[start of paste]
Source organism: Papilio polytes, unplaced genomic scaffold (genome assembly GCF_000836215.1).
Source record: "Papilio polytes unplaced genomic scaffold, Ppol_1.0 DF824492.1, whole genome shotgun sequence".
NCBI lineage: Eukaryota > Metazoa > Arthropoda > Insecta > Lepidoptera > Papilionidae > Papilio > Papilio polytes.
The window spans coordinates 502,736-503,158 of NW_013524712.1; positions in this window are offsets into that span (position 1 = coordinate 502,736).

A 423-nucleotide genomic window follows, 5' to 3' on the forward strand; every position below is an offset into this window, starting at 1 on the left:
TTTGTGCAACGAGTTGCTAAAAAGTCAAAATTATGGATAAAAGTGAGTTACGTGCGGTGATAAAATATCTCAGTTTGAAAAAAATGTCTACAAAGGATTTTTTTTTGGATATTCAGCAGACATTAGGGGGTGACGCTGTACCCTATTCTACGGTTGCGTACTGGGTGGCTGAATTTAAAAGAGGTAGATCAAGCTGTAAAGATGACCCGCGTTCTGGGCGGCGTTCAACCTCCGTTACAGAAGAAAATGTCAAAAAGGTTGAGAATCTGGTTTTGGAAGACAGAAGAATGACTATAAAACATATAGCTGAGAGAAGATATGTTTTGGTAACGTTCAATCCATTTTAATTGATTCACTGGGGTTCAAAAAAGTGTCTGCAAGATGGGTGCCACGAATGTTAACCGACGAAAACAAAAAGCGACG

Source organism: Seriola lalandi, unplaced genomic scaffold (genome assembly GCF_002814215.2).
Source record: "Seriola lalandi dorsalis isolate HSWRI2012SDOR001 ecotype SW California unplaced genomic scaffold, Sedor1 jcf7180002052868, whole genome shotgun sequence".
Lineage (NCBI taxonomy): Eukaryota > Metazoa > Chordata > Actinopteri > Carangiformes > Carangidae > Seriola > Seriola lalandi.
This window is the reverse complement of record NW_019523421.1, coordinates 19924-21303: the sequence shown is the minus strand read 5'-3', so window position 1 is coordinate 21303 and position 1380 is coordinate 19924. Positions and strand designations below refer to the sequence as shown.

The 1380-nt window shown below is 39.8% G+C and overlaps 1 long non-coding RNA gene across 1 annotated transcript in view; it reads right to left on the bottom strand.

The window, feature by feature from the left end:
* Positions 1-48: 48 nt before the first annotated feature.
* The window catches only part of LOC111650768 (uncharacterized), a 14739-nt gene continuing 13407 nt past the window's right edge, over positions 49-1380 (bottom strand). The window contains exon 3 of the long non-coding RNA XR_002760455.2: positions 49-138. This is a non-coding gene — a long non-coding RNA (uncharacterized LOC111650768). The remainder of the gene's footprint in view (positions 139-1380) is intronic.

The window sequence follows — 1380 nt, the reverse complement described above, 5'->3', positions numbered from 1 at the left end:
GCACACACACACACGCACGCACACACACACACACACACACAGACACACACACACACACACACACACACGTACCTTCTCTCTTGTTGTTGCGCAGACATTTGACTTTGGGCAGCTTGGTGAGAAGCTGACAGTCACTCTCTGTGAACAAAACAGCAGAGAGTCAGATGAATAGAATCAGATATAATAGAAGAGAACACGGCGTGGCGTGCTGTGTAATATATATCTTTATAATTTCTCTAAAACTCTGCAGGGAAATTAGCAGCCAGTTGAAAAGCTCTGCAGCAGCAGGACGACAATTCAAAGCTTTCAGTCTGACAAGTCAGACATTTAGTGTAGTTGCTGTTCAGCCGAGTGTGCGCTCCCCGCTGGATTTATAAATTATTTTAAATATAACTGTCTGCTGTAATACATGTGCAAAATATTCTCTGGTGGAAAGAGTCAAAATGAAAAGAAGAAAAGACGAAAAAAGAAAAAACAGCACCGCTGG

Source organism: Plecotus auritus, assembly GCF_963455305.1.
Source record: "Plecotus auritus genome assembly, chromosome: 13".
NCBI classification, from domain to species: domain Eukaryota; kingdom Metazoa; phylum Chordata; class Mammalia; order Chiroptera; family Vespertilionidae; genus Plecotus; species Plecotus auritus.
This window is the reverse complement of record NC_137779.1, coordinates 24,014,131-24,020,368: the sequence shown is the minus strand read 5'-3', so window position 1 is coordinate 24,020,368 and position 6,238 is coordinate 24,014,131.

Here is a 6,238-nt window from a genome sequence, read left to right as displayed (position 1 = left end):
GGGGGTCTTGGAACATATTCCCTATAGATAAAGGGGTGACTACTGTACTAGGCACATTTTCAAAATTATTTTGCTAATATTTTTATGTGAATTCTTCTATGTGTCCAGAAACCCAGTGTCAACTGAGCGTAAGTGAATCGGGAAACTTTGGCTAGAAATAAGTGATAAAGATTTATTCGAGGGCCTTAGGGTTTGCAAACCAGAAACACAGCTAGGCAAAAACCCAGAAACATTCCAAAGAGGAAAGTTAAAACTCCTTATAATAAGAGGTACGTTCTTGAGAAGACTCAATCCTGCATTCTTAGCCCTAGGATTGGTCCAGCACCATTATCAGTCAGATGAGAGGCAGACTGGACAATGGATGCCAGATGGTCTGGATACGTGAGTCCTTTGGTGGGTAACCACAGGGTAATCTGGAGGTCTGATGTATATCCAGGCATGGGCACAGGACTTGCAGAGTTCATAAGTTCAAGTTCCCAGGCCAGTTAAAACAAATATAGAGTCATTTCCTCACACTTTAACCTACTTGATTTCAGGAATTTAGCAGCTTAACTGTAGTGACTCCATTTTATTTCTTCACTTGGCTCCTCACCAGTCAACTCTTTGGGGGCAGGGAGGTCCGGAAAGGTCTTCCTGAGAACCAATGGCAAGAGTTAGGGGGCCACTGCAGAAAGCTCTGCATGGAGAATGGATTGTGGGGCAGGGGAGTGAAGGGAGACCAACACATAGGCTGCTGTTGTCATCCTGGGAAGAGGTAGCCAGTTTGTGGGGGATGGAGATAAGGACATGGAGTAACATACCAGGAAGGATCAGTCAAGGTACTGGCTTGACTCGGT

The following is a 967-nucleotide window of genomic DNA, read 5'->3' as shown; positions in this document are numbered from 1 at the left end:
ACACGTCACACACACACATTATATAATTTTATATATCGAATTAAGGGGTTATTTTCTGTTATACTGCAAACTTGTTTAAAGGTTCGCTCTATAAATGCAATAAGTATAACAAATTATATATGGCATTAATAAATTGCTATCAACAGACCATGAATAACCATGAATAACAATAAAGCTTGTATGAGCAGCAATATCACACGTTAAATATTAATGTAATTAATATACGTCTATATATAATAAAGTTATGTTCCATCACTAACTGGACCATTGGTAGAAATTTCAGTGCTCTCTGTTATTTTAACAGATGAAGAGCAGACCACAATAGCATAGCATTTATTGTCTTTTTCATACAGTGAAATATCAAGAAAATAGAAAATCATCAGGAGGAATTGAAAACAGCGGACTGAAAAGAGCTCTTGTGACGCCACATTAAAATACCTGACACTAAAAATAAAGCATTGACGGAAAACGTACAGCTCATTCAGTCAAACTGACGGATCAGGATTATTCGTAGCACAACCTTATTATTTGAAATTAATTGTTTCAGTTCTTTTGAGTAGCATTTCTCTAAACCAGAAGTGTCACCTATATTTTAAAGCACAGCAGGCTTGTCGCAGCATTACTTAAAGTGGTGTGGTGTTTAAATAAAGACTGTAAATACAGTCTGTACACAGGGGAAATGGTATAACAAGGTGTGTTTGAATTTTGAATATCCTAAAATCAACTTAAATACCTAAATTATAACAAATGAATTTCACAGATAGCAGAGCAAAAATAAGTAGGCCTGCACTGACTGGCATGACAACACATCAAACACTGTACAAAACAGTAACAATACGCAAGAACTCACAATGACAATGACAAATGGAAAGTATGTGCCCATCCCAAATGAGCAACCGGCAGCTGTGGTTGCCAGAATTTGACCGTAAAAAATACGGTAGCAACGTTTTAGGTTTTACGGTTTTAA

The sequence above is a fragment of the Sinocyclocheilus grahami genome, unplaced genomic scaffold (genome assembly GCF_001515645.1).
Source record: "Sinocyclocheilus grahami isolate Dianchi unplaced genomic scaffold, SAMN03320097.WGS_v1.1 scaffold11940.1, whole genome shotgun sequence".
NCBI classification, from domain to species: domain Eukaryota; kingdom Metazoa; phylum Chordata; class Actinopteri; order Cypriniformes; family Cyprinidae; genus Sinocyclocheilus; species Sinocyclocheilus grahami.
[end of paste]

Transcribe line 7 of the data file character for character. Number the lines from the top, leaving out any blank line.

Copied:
Source organism: Seriola lalandi, unplaced genomic scaffold (genome assembly GCF_002814215.2).